He goes on to say, “In some respects, you don't want your scouts to be completely bogged down by data and you don't want your analysts to be completely overwhelmed with understanding all the human factors that go into performance and making up a team. But you need understanding, perspective, and to be open. That’s the only way you can get to the right answer is understanding why you might be wrong. I say this all the time in the rooms — I want to know why I'm wrong here and let's talk about it.”
When it comes to bringing the team together, the best thing they did Epstein says was “spending time together. We took our analysts and sent them out in the middle of nowhere like four corners territory with the area scout and we brought the scouts into the draft room so they could see all the different inputs that go into the model and all the thoughtfulness and care that goes into decisions. Through shared time there was a lot of enlightenment, understanding, and connection which helped depolarize those camps.”
Data should be at the center of every big decision, but it’s true power is when you marry it with your experience. Epstein believes, “You understand the limits of certain data streams or the limits of certain models, so you're still making intuitive, gut decisions informed by the data. I think that's always the case, to a certain degree, nothing's ever going to be completely automated. Take a step back and ask if things make sense, ask if the risks outweigh the rewards. You need the best data with the most integrity. You need to capture data streams that no one else is capturing, you need to have the best analysts analyzing it, you have to present it in a way that is most user friendly and most applicable, but in the end, you're the one who's making the decision on a transaction or any decision and you have to feel good about it.”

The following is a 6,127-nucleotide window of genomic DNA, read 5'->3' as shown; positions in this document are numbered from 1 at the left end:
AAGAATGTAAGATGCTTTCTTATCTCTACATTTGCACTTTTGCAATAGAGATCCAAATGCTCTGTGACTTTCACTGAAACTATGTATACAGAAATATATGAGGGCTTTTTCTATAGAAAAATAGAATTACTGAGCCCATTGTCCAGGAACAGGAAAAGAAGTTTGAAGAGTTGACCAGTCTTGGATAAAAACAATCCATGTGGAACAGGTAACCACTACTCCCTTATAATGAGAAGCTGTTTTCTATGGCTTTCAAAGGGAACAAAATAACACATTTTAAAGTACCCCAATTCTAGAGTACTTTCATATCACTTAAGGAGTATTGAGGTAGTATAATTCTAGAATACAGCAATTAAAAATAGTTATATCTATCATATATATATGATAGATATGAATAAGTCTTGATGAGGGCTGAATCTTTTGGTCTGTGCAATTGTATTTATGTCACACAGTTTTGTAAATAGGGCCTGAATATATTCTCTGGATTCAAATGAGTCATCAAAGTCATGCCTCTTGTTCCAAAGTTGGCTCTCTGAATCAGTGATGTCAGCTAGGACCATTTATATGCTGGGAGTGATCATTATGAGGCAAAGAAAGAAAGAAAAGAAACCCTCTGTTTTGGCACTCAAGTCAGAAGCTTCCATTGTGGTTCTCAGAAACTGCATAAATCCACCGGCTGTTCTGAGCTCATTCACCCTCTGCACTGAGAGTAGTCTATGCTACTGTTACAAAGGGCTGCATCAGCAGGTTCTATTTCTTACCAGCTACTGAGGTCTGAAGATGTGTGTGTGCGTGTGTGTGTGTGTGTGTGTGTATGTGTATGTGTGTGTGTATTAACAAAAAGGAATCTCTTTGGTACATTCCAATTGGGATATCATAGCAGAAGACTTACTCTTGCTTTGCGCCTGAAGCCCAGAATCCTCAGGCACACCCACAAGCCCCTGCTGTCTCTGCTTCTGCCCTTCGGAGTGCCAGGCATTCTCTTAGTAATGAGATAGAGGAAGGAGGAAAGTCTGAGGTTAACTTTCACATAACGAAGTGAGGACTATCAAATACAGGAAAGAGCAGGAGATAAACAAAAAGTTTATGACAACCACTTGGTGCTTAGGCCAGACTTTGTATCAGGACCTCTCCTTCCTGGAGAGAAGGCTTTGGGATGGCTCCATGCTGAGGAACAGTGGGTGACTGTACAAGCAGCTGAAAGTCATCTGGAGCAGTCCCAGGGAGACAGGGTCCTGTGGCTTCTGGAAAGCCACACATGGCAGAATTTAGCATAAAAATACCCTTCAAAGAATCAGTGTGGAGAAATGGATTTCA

Setting people up for success is critical to building a winning team. When it comes to culture in baseball, Epstein says, “For me, I just found that it starts by making people feel connected. As a leader, you really have to be thoughtful, intentional, and bold in bringing people in collaboration. When establishing a vision we added organization-wide meetings to define the Cubs way of playing baseball. We spent a day on hitting, pitching, defense base run, and what values we wanted in our players. Everyone talked — from the youngest analyst to the oldest, long-time coach. That created buy-in. We then codified it, we wrote it down in a 300-page manual so everyone had a little bit of a skin in the game, a little bit of connection to this big vision of what we're trying to become. The standard should be that every single person in the organization should not only understand the big vision and feel connected to it, but they should know how.